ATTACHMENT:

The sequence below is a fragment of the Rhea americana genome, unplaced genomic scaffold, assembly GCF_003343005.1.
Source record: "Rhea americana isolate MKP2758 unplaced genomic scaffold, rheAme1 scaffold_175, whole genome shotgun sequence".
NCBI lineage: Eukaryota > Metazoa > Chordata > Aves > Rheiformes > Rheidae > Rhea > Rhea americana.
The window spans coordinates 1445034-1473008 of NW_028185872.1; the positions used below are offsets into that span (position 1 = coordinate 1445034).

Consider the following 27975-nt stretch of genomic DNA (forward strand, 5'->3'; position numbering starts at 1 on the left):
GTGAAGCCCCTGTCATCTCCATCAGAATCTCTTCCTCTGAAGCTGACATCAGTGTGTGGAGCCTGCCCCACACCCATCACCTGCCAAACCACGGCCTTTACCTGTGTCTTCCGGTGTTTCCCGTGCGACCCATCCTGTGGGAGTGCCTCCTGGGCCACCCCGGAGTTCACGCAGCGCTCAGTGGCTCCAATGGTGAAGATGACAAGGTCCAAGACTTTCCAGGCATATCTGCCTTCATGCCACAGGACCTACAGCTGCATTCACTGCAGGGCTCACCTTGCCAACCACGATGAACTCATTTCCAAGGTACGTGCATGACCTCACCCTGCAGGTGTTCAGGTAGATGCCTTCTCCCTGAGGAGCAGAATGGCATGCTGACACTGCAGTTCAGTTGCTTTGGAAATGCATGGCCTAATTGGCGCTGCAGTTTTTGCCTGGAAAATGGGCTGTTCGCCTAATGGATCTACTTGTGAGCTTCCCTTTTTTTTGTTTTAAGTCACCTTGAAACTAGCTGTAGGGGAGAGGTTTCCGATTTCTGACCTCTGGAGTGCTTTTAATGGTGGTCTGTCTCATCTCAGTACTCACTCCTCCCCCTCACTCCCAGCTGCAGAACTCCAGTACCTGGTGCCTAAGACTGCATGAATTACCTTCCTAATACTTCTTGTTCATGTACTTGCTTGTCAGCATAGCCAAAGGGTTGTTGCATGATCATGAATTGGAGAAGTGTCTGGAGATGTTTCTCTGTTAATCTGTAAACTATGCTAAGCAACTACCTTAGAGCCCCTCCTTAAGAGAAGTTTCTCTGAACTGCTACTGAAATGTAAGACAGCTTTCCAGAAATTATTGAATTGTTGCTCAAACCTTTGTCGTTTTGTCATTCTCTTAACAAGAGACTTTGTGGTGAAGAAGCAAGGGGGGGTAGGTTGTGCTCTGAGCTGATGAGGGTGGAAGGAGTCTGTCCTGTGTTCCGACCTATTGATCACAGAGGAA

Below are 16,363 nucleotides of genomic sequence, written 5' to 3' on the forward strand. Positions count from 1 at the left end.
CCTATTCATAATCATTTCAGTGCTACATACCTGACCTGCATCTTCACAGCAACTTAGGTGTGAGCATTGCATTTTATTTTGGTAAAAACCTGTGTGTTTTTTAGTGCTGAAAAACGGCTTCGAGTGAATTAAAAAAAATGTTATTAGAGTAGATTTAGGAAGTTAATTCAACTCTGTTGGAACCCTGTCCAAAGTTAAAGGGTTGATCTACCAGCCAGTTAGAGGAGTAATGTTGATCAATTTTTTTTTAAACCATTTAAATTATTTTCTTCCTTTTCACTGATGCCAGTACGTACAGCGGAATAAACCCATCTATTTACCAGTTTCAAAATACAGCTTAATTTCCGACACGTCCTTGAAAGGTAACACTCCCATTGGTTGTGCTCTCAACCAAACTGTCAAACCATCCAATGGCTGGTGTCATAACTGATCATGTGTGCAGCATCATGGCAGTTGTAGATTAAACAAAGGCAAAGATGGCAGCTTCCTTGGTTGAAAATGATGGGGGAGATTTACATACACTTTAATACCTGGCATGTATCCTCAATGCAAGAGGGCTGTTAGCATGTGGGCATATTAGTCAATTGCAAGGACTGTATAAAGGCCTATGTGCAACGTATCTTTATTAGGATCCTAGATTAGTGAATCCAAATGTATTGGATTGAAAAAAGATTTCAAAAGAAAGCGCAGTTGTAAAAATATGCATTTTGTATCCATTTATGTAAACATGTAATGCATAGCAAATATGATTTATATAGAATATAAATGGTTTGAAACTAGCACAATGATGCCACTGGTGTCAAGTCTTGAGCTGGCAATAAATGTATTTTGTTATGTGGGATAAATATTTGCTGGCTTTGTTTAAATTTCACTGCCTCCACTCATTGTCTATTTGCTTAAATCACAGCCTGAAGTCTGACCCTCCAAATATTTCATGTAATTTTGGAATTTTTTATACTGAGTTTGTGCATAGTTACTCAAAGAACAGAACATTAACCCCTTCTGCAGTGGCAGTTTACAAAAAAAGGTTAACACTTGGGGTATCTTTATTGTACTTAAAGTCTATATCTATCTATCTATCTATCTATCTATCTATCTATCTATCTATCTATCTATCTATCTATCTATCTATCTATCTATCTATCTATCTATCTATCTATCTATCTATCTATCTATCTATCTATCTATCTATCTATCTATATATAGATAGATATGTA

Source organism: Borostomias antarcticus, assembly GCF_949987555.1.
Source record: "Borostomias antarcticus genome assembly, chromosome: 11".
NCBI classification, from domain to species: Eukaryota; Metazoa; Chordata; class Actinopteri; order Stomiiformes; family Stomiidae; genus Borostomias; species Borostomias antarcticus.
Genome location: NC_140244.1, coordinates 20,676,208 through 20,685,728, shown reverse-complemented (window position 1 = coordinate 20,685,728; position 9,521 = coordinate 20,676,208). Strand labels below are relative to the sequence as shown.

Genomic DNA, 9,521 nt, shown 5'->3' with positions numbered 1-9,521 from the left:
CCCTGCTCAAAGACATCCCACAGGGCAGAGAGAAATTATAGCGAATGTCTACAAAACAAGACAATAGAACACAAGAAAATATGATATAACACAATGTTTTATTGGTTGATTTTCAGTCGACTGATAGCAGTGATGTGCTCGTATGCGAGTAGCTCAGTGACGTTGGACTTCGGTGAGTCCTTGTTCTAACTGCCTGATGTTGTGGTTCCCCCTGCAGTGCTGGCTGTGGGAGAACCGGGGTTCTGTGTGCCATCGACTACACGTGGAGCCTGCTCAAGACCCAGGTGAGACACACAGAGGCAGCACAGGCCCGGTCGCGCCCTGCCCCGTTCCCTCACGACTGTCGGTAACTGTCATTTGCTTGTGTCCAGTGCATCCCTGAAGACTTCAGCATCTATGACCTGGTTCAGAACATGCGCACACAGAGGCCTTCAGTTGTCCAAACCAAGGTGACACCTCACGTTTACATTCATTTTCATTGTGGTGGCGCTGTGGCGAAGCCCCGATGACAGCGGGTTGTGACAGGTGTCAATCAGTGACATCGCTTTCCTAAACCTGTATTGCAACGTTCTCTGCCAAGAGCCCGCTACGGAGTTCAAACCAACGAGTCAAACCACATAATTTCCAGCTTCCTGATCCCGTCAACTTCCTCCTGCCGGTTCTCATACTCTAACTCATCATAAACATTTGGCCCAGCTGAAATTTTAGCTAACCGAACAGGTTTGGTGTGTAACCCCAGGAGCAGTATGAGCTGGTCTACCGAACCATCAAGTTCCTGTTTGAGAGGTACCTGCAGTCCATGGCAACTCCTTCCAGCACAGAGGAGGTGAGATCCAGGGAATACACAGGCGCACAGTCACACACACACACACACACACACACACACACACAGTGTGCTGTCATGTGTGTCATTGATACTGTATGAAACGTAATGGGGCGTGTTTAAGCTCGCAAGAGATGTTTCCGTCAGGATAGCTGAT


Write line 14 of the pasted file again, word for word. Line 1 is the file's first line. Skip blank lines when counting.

CCCTGCTCAAAGACATCCCACAGGGCAGAGAGAAATTATAGCGAATGTCTACAAAACAAGACAATAGAACACAAGAAAATATGATATAACACAATGTTTTATTGGTTGATTTTCAGTCGACTGATAGCAGTGATGTGCTCGTATGCGAGTAGCTCAGTGACGTTGGACTTCGGTGAGTCCTTGTTCTAACTGCCTGATGTTGTGGTTCCCCCTGCAGTGCTGGCTGTGGGAGAACCGGGGTTCTGTGTGCCATCGACTACACGTGGAGCCTGCTCAAGACCCAGGTGAGACACACAGAGGCAGCACAGGCCCGGTCGCGCCCTGCCCCGTTCCCTCACGACTGTCGGTAACTGTCATTTGCTTGTGTCCAGTGCATCCCTGAAGACTTCAGCATCTATGACCTGGTTCAGAACATGCGCACACAGAGGCCTTCAGTTGTCCAAACCAAGGTGACACCTCACGTTTACATTCATTTTCATTGTGGTGGCGCTGTGGCGAAGCCCCGATGACAGCGGGTTGTGACAGGTGTCAATCAGTGACATCGCTTTCCTAAACCTGTATTGCAACGTTCTCTGCCAAGAGCCCGCTACGGAGTTCAAACCAACGAGTCAAACCACATAATTTCCAGCTTCCTGATCCCGTCAACTTCCTCCTGCCGGTTCTCATACTCTAACTCATCATAAACATTTGGCCCAGCTGAAATTTTAGCTAACCGAACAGGTTTGGTGTGTAACCCCAGGAGCAGTATGAGCTGGTCTACCGAACCATCAAGTTCCTGTTTGAGAGGTACCTGCAGTCCATGGCAACTCCTTCCAGCACAGAGGAGGTGAGATCCAGGGAATACACAGGCGCACAGTCACACACACACACACACACACACACACACACACAGTGTGCTGTCATGTGTGTCATTGATACTGTATGAAACGTAATGGGGCGTGTTTAAGCTCGCAAGAGATGTTTCCGTCAGGATAGCTGAT